WIKIMEDIA, ALBERT KOKThe story of Lauren Arrington and her science fair project, for which she exposed invasive red lionfish (Pterois volitans) in aquaria to brackish water to test the animals’ tolerance for low salinities, has taken on a life of its own. Several news outlets (including The Scientist) reported on how academic researchers followed up on Arrington’s project and confirmed her findings—that lionfish could survive salinities far below the previously established limit. But one researcher, former Florida International University (FIU) PhD student Zack Jud, is calling foul.
On Monday (July 21) Jud posted comments on his Facebook page expressing his frustration with the fact that his “name has been intentionally left out” of the flurry of online articles reporting the story. “The little girl did a science fair project based on my PREVIOUSLY PUBLISHED DISCOVERY of lionfish living in...
The Scientist contacted Jud to get a more complete accounting of what happened with Arrington’s science fair project and the subsequent Environmental Biology of Fishes paper, on which Jud was listed as first author. “The real issue is not about a science fair project,” he said. “It’s about acknowledging a scientist who has worked for years and years to solve these problems.”
Jud said that his frustration stems from how coverage of the story, which went viral after NPR did a piece last weekend (July 20) on Arrington’s project, omitted mention of his contributions to the study of the lionfish’s incursion into Florida’s estuarine habitats. “I’m not sure what happened, but my main issue is that the national media has presented a story that is sensationalized, and has left me out of the picture.”
In 2011, Jud and coauthors published an Aquatic Biology paper reporting his 2010 discovery of lionfish in the Loxahatchee River estuary near Jupiter, Florida. Then, in a 2012 issue of the Journal of Experimental Marine Biology and Ecology, Jud and his PhD advisor, North Carolina State University ecologist Craig Layman, reported findings from a 10-month mark-recapture study, in which they documented lionfish occurring in water as low as 8 parts per thousand (ppt) NaCl. This effectively extended the salinity tolerance range for lionfish to below 25 ppt, the previously accepted minimum.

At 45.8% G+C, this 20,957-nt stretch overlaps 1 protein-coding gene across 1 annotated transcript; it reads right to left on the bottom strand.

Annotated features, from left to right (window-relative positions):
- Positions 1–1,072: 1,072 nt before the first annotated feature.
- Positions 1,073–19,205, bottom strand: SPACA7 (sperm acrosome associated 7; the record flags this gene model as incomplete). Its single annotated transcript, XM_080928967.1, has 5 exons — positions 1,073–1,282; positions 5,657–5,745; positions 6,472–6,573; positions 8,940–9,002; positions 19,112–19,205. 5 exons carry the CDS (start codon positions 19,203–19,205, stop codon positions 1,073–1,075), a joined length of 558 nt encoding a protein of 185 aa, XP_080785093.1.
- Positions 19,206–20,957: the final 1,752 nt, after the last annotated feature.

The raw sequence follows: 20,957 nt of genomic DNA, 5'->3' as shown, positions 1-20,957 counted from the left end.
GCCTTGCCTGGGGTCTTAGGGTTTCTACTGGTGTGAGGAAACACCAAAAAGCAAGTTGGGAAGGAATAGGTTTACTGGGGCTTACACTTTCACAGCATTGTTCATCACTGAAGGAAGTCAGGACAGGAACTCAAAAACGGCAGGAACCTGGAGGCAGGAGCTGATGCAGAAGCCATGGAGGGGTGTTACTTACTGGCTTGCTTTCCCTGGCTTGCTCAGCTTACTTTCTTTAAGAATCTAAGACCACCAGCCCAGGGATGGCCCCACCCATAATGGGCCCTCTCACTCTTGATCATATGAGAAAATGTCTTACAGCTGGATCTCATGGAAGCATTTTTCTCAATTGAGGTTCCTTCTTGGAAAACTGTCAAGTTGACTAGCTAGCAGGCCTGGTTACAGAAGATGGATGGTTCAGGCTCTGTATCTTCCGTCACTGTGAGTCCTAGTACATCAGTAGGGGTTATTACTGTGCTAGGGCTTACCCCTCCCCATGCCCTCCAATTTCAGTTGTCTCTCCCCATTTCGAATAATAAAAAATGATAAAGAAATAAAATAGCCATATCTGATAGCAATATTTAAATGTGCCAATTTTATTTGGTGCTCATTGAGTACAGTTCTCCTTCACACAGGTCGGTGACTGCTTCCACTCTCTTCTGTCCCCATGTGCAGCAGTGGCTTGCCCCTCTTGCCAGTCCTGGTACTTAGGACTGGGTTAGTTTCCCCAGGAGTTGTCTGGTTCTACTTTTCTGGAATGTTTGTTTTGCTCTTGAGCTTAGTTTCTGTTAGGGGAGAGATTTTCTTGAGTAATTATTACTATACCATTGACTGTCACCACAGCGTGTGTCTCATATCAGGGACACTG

In 2013, Arrington, the then 12-year-old from Jupiter, built her sixth grade science fair project around doing some experimental work to confirm that lionfish could indeed survive such low salinities. In media reports, the now 13-year-old student credits her father, Albrey Arrington, executive director of the Loxahatchee River District and a coauthor on Jud’s 2011 paper on lionfish in the Loxahatchee River estuary, with helping her with the project. “This  paper did not experimentally define where in the river lionfish can live (i.e., what is the lowest salinity lionfish can live in),” Albrey Arrington wrote in an e-mail to The Scientist. “It simply made observations about lionfish occurrence and distribution in the Loxahatchee River.”
Arrington added that his daughter had read the paper, and attended public lectures given by Jud and Layman explaining its results, before coming up with her idea to test the fish’s salinity tolerances experimentally. “Lauren cited the 2011 Jud et al. paper in her science fair report and display—so she adequately provided credit to the authors,” he wrote. “Lauren’s experimental research (i.e., the experimental lowering of salinity to determine the lowest salinity lionfish can tolerate) was her own idea, and she did that work well before Dr. Jud and Dr. Layman conducted their experimental studies.”
Indeed, Jud and Layman published their results in Environmental Biology of Fishes this February. And in that paper, the authors noted Lauren’s contributions to their laboratory experimental design in both the methods section and in the acknowledgments.